Shepard Fairey: And my whole thing is that if there is a really great net positive in doing something that you might have to engage with a company but they facilitate a project that ends up really benefitting the kind of culture and art that you believe in, to me it was worth having to put a logo on a wall in the corner of an art show. But there are some people who, I think in a lot of ways in an effort to justify their own complacency, say “Oh that’s not cool because of that. The whole thing is ruined”. So now they feel much more justified just sort of sitting around hating on everything. And you know, not being able to have the chip on the shoulder is something that a lot of people from the Street Art world don’t want. They want to remain persecuted and angry. It’s something that feeds them.

You know that is something that has driven me in a lot of ways – frustration, anger. And there are people who I think are very self destructive in how they deal with those emotions. But now I feel like I’ve just channeled that in much more constructive ways.

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Barry McGee at Shepard Fairey Studio (photo © Jaime Rojo)

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Banksy and Keith Hering at Shepard Fairey Studio (photo © Jaime Rojo)

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Shepard’s collection of signed album covers at the studio (photo © Jaime Rojo)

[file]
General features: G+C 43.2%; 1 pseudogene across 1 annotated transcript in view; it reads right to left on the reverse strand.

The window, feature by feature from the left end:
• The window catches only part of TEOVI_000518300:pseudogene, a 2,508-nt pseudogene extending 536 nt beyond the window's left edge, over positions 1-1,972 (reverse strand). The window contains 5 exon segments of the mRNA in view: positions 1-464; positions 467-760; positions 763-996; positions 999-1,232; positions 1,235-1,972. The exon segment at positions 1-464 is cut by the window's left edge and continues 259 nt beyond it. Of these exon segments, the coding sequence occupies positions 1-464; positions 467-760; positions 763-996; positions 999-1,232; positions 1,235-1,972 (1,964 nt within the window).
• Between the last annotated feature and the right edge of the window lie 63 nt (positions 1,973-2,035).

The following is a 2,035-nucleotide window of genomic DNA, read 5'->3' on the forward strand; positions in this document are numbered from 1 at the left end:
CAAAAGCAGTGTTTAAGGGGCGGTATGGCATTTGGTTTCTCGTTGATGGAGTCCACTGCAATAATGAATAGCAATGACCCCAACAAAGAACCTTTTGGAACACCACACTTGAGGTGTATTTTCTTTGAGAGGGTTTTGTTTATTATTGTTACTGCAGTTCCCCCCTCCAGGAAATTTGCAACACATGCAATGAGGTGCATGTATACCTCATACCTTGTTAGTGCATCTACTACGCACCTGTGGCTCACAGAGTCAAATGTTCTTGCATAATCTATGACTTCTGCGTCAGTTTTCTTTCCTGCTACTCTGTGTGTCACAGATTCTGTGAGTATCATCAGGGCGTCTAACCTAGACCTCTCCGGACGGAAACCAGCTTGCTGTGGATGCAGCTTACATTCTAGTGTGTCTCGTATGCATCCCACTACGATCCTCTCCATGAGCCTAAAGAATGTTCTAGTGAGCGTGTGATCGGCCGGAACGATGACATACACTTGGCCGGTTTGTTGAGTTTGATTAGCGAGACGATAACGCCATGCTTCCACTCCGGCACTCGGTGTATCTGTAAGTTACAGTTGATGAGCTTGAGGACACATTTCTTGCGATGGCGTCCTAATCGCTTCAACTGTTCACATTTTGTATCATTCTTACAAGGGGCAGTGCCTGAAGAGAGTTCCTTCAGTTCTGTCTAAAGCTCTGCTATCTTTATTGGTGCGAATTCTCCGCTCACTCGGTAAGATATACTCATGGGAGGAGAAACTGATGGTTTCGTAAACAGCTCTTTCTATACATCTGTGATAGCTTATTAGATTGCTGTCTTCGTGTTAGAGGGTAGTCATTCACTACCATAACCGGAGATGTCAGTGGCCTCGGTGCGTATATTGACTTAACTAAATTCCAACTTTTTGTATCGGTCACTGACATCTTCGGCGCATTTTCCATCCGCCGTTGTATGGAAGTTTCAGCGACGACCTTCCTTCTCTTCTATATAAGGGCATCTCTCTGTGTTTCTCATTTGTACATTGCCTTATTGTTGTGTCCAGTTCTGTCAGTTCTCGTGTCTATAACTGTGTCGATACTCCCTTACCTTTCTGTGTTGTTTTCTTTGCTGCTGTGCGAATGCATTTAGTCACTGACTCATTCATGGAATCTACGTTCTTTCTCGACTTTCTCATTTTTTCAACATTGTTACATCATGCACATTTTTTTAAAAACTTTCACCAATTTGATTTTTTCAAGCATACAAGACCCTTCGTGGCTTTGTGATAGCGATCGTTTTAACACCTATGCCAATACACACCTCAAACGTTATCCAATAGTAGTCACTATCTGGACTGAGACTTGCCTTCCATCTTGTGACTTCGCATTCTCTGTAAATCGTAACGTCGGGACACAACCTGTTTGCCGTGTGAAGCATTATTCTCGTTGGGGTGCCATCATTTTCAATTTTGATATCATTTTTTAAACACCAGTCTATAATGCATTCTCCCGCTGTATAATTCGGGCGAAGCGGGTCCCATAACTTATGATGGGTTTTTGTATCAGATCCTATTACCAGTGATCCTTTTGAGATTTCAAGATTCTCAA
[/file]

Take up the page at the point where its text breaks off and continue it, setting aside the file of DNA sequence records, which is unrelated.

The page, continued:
This article was originally posted on The Huffington Post

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Red Hot and Street: “Art in the Streets” Brings Fire to MOCA

brooklyn-street-art-banksy-jaime-rojo-moca-art-in-the-streets-huffpost-04-11-web-15Banksy’s Reliquary (photo © Jaime Rojo)

Yes, Banksy is here. The giant “Art in the Streets” show opening this weekend at the Museum of Contemporary Art in Los Angeles gives a patch of real estate to the international man of mystery who has contributed greatly to the worldwide profile of this soon to be, maybe already, mainstream phenomenon known as street art. A smattering of his pranksterism is an absolute must for any show staking claim to the mantle of comprehensive survey and an excellent way to garner attention. But “Streets” gets it’s momentum by presenting a multi-torch colorful and explosive people’s history that began way before Banksy was born and likely will continue for a while after.